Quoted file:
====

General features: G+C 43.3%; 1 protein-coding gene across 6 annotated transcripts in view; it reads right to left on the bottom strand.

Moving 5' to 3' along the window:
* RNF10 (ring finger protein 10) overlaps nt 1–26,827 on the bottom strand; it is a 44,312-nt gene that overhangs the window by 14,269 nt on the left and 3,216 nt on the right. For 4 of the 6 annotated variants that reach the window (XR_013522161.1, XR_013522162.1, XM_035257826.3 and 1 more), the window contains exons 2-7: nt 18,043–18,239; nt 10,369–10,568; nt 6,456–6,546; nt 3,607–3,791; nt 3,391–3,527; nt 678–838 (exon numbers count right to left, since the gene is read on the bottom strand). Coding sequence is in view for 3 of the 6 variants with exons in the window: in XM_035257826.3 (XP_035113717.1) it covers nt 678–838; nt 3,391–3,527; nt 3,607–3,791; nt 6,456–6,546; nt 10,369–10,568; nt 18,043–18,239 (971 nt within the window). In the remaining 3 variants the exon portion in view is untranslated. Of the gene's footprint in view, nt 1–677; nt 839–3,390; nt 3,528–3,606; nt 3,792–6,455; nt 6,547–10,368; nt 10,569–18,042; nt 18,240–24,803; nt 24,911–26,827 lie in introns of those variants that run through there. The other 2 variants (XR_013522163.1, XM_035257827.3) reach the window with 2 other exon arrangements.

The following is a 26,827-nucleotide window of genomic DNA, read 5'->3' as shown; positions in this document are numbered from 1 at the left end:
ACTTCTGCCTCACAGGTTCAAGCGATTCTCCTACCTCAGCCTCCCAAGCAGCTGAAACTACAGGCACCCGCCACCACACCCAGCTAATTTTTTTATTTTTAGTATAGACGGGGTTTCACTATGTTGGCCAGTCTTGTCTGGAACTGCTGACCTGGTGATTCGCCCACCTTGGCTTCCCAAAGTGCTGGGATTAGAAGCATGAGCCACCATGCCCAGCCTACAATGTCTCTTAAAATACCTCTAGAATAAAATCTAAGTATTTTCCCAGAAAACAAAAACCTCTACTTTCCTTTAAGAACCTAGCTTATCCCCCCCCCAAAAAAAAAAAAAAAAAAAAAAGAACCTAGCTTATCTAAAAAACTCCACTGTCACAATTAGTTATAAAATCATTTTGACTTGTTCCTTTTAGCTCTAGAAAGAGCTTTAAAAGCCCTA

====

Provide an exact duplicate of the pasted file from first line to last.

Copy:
General features: G+C 43.3%; 1 protein-coding gene across 6 annotated transcripts in view; it reads right to left on the bottom strand.

Moving 5' to 3' along the window:
* RNF10 (ring finger protein 10) overlaps nt 1–26,827 on the bottom strand; it is a 44,312-nt gene that overhangs the window by 14,269 nt on the left and 3,216 nt on the right. For 4 of the 6 annotated variants that reach the window (XR_013522161.1, XR_013522162.1, XM_035257826.3 and 1 more), the window contains exons 2-7: nt 18,043–18,239; nt 10,369–10,568; nt 6,456–6,546; nt 3,607–3,791; nt 3,391–3,527; nt 678–838 (exon numbers count right to left, since the gene is read on the bottom strand). Coding sequence is in view for 3 of the 6 variants with exons in the window: in XM_035257826.3 (XP_035113717.1) it covers nt 678–838; nt 3,391–3,527; nt 3,607–3,791; nt 6,456–6,546; nt 10,369–10,568; nt 18,043–18,239 (971 nt within the window). In the remaining 3 variants the exon portion in view is untranslated. Of the gene's footprint in view, nt 1–677; nt 839–3,390; nt 3,528–3,606; nt 3,792–6,455; nt 6,547–10,368; nt 10,569–18,042; nt 18,240–24,803; nt 24,911–26,827 lie in introns of those variants that run through there. The other 2 variants (XR_013522163.1, XM_035257827.3) reach the window with 2 other exon arrangements.

The following is a 26,827-nucleotide window of genomic DNA, read 5'->3' as shown; positions in this document are numbered from 1 at the left end:
ACTTCTGCCTCACAGGTTCAAGCGATTCTCCTACCTCAGCCTCCCAAGCAGCTGAAACTACAGGCACCCGCCACCACACCCAGCTAATTTTTTTATTTTTAGTATAGACGGGGTTTCACTATGTTGGCCAGTCTTGTCTGGAACTGCTGACCTGGTGATTCGCCCACCTTGGCTTCCCAAAGTGCTGGGATTAGAAGCATGAGCCACCATGCCCAGCCTACAATGTCTCTTAAAATACCTCTAGAATAAAATCTAAGTATTTTCCCAGAAAACAAAAACCTCTACTTTCCTTTAAGAACCTAGCTTATCCCCCCCCCAAAAAAAAAAAAAAAAAAAAAAGAACCTAGCTTATCTAAAAAACTCCACTGTCACAATTAGTTATAAAATCATTTTGACTTGTTCCTTTTAGCTCTAGAAAGAGCTTTAAAAGCCCTA